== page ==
Another massive storm on April 15, 1935--known as "Black Sunday"--brought even more attention to the desperate situation in the Great Plains region, which reporter Robert Geiger called the "Dust Bowl." That year, as part of its New Deal program, President Franklin D. Roosevelt's administration began to enforce federal regulation of farming methods, including crop rotation, grass-seeding and new plowing methods. This worked to a point, reducing dust storms by up to 65 percent, but only the end of the drought in the fall of 1939 would truly bring relief.


Here is some footage of the Dust Bowl from a "Year in Review" newsreel about 1934. The Dust Bowl footage starts around 40 seconds in:

Monday, May 10, 2010

Rumble over Alaska's Anthem

Check out this NY Times article on the ongoing fight over adding a second verse to Alaska's state song, "Alaska's Flag." Since the 1950s, many have been trying to modify the state anthem to acknowledge Alaska's indigenous peoples. Here is the original verse of the song:

Eight stars of gold on a field of blue -
Alaska's flag. May it mean to you
The blue of the sea, the evening sky,
The mountain lakes, and the flow'rs nearby;
The gold of the early sourdough's dreams,
The precious gold of the hills and streams;
The brilliant stars in the northern sky,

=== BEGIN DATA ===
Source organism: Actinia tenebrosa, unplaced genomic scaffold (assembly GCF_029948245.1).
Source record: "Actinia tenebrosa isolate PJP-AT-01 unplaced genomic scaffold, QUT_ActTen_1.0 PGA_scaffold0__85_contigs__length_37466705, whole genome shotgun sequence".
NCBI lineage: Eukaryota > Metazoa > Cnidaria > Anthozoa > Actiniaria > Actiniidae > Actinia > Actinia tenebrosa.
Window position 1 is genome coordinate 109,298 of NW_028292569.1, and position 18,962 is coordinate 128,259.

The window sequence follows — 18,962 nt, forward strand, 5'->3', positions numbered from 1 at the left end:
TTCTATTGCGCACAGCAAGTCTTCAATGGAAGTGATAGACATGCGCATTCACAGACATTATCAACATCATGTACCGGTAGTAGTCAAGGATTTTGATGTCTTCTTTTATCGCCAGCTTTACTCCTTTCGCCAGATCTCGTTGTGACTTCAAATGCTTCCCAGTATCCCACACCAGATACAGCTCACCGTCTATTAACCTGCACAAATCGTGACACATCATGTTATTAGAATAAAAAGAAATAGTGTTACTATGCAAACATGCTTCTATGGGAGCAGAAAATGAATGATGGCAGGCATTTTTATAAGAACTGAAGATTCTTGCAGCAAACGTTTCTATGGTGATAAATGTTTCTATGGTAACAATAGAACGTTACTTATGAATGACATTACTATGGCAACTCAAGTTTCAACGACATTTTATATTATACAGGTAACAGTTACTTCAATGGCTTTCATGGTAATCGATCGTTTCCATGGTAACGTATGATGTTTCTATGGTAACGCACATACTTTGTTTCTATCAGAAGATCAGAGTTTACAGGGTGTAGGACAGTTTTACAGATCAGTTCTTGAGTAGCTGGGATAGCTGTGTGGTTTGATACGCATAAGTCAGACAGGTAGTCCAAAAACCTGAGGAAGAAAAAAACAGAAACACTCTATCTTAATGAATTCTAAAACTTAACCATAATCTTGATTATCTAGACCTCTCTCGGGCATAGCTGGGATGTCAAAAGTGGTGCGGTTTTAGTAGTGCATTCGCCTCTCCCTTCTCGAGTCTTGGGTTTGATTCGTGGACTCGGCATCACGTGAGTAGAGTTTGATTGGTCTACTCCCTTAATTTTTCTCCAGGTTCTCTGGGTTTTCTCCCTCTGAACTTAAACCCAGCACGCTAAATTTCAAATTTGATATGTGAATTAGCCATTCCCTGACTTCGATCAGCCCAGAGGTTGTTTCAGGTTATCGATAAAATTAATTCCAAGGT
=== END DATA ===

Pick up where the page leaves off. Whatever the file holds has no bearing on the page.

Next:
The "Bear" - the "Dipper" - and, shining high,
The great North Star with its steady light,
Over land and sea a beacon bright.
Alaska's flag - to Alaskans dear,
The simple flag of a last frontier. 

This verse was written by Marie Drake in the 1930s. It references the gold rush that led many Americans to Alaska to seek their fortune. What it does not mention are the indigenous people who were there first, whose culture also makes up Alaska's state history. This was an oversight that Alaska's 1967 Poet Laureate, Carol Beery Davis, attempted to correct by writing a second verse:

A native lad chose our Dipper’s stars

For Alaska’s flag that there be no bars
Among our cultures. Be it known
Through years our natives’ past has grown
To share our treasures, hand in hand,
To keep Alaska our Great Land. 

A children’s choir performed the state song, with the added second verse, this year on the floor of the state’s House of Representatives. However, when a resolution came before state lawmakers to officially add the second verse to the state song, it could not garner enough votes to pass. Some who opposed the move claimed the song is a “historical artifact” that must be preserved. What do you think? Do you think this second verse affects the song adversely? Do you think there should be a verse about being able to see Russia from your front lawn?